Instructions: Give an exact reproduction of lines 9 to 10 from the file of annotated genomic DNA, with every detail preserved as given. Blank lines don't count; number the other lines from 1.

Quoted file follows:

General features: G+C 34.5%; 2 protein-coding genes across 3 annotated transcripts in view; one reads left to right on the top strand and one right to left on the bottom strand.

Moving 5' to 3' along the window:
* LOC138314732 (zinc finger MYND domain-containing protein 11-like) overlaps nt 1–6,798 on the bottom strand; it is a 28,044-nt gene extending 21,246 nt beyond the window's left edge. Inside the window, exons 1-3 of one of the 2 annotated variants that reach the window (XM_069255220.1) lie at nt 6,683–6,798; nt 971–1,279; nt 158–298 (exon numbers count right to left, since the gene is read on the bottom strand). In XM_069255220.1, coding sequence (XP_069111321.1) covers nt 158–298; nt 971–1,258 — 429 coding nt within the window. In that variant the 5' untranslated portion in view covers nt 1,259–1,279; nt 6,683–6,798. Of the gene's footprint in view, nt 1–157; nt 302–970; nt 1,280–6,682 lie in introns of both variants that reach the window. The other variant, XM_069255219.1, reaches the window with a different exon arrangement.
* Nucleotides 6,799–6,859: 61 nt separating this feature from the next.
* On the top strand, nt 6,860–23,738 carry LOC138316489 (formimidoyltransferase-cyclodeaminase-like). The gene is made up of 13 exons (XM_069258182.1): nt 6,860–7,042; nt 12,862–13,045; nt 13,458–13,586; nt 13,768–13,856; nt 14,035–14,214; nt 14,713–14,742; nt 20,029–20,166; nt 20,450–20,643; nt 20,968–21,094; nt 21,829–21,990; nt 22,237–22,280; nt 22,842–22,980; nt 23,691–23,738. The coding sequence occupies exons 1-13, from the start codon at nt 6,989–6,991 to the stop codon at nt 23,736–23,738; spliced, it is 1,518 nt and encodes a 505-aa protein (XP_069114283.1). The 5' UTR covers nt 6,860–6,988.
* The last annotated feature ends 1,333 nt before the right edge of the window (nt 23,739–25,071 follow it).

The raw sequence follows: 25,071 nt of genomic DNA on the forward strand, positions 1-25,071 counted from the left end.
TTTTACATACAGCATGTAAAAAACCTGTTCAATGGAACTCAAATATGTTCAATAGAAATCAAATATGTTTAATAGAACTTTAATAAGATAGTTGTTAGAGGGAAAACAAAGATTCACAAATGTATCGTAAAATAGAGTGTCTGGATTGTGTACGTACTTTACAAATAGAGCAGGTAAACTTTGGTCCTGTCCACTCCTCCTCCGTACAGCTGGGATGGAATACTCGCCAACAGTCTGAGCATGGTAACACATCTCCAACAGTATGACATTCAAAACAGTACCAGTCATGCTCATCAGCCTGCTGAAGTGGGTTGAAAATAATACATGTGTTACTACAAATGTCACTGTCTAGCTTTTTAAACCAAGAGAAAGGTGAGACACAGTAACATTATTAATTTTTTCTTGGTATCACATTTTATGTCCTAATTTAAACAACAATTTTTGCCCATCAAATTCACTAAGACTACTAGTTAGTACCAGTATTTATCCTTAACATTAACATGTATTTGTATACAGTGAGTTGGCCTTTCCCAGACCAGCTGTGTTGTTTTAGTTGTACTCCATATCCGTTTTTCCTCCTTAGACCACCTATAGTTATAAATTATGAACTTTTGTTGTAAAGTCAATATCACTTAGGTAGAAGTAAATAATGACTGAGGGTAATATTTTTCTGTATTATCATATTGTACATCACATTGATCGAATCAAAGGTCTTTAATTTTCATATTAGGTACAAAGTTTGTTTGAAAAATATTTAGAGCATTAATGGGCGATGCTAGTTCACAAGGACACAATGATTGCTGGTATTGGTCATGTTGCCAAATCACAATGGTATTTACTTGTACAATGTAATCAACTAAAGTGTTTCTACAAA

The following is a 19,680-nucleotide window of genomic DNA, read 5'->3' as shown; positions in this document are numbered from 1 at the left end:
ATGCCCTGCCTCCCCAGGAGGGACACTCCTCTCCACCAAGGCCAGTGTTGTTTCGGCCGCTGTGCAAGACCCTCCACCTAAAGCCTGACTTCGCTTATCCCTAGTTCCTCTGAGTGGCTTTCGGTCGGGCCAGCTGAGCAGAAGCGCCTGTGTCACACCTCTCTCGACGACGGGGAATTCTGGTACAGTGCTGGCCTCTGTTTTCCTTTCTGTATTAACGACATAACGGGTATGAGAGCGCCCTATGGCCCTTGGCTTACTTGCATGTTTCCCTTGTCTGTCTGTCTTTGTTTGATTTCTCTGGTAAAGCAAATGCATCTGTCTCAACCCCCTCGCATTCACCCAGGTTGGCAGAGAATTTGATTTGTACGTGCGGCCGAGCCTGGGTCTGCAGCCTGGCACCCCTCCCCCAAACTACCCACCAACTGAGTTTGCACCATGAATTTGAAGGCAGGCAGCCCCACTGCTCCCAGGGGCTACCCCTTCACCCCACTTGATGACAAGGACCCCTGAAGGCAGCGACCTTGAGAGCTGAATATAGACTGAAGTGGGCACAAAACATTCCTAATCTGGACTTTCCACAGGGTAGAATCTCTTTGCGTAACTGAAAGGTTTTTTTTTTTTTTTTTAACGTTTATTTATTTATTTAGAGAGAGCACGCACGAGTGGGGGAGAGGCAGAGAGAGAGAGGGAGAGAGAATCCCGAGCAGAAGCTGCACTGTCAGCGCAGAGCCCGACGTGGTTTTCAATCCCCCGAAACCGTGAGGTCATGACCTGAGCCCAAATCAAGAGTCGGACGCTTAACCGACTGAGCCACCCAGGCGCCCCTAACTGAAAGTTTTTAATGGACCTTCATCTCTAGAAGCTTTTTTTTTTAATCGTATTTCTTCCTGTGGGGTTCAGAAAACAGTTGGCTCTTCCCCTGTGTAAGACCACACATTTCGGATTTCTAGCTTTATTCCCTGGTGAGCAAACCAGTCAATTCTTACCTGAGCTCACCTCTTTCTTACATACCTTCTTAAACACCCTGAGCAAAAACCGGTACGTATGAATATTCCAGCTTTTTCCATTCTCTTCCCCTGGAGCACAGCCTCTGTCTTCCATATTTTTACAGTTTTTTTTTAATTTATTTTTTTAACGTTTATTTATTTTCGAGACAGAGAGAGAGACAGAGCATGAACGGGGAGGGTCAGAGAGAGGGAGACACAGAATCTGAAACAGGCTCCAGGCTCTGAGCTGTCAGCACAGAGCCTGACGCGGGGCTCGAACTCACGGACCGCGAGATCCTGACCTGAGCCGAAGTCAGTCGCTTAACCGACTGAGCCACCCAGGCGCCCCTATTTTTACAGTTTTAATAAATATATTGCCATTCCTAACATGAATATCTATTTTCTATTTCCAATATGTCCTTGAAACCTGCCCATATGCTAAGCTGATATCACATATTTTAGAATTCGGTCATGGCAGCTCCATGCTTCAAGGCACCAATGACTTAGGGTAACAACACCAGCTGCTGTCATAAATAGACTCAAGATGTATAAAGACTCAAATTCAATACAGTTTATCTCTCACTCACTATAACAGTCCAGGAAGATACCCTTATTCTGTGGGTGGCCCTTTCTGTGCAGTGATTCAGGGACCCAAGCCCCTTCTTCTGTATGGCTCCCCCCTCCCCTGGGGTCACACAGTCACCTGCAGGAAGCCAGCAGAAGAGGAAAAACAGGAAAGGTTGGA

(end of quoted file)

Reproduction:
The following is a 19,680-nucleotide window of genomic DNA, read 5'->3' as shown; positions in this document are numbered from 1 at the left end:
ATGCCCTGCCTCCCCAGGAGGGACACTCCTCTCCACCAAGGCCAGTGTTGTTTCGGCCGCTGTGCAAGACCCTCCACCTAAAGCCTGACTTCGCTTATCCCTAGTTCCTCTGAGTGGCTTTCGGTCGGGCCAGCTGAGCAGAAGCGCCTGTGTCACACCTCTCTCGACGACGGGGAATTCTGGTACAGTGCTGGCCTCTGTTTTCCTTTCTGTATTAACGACATAACGGGTATGAGAGCGCCCTATGGCCCTTGGCTTACTTGCATGTTTCCCTTGTCTGTCTGTCTTTGTTTGATTTCTCTGGTAAAGCAAATGCATCTGTCTCAACCCCCTCGCATTCACCCAGGTTGGCAGAGAATTTGATTTGTACGTGCGGCCGAGCCTGGGTCTGCAGCCTGGCACCCCTCCCCCAAACTACCCACCAACTGAGTTTGCACCATGAATTTGAAGGCAGGCAGCCCCACTGCTCCCAGGGGCTACCCCTTCACCCCACTTGATGACAAGGACCCCTGAAGGCAGCGACCTTGAGAGCTGAATATAGACTGAAGTGGGCACAAAACATTCCTAATCTGGACTTTCCACAGGGTAGAATCTCTTTGCGTAACTGAAAGGTTTTTTTTTTTTTTTTTAACGTTTATTTATTTATTTAGAGAGAGCACGCACGAGTGGGGGAGAGGCAGAGAGAGAGAGGGAGAGAGAATCCCGAGCAGAAGCTGCACTGTCAGCGCAGAGCCCGACGTGGTTTTCAATCCCCCGAAACCGTGAGGTCATGACCTGAGCCCAAATCAAGAGTCGGACGCTTAACCGACTGAGCCACCCAGGCGCCCCTAACTGAAAGTTTTTAATGGACCTTCATCTCTAGAAGCTTTTTTTTTTAATCGTATTTCTTCCTGTGGGGTTCAGAAAACAGTTGGCTCTTCCCCTGTGTAAGACCACACATTTCGGATTTCTAGCTTTATTCCCTGGTGAGCAAACCAGTCAATTCTTACCTGAGCTCACCTCTTTCTTACATACCTTCTTAAACACCCTGAGCAAAAACCGGTACGTATGAATATTCCAGCTTTTTCCATTCTCTTCCCCTGGAGCACAGCCTCTGTCTTCCATATTTTTACAGTTTTTTTTTAATTTATTTTTTTAACGTTTATTTATTTTCGAGACAGAGAGAGAGACAGAGCATGAACGGGGAGGGTCAGAGAGAGGGAGACACAGAATCTGAAACAGGCTCCAGGCTCTGAGCTGTCAGCACAGAGCCTGACGCGGGGCTCGAACTCACGGACCGCGAGATCCTGACCTGAGCCGAAGTCAGTCGCTTAACCGACTGAGCCACCCAGGCGCCCCTATTTTTACAGTTTTAATAAATATATTGCCATTCCTAACATGAATATCTATTTTCTATTTCCAATATGTCCTTGAAACCTGCCCATATGCTAAGCTGATATCACATATTTTAGAATTCGGTCATGGCAGCTCCATGCTTCAAGGCACCAATGACTTAGGGTAACAACACCAGCTGCTGTCATAAATAGACTCAAGATGTATAAAGACTCAAATTCAATACAGTTTATCTCTCACTCACTATAACAGTCCAGGAAGATACCCTTATTCTGTGGGTGGCCCTTTCTGTGCAGTGATTCAGGGACCCAAGCCCCTTCTTCTGTATGGCTCCCCCCTCCCCTGGGGTCACACAGTCACCTGCAGGAAGCCAGCAGAAGAGGAAAAACAGGAAAGGTTGGA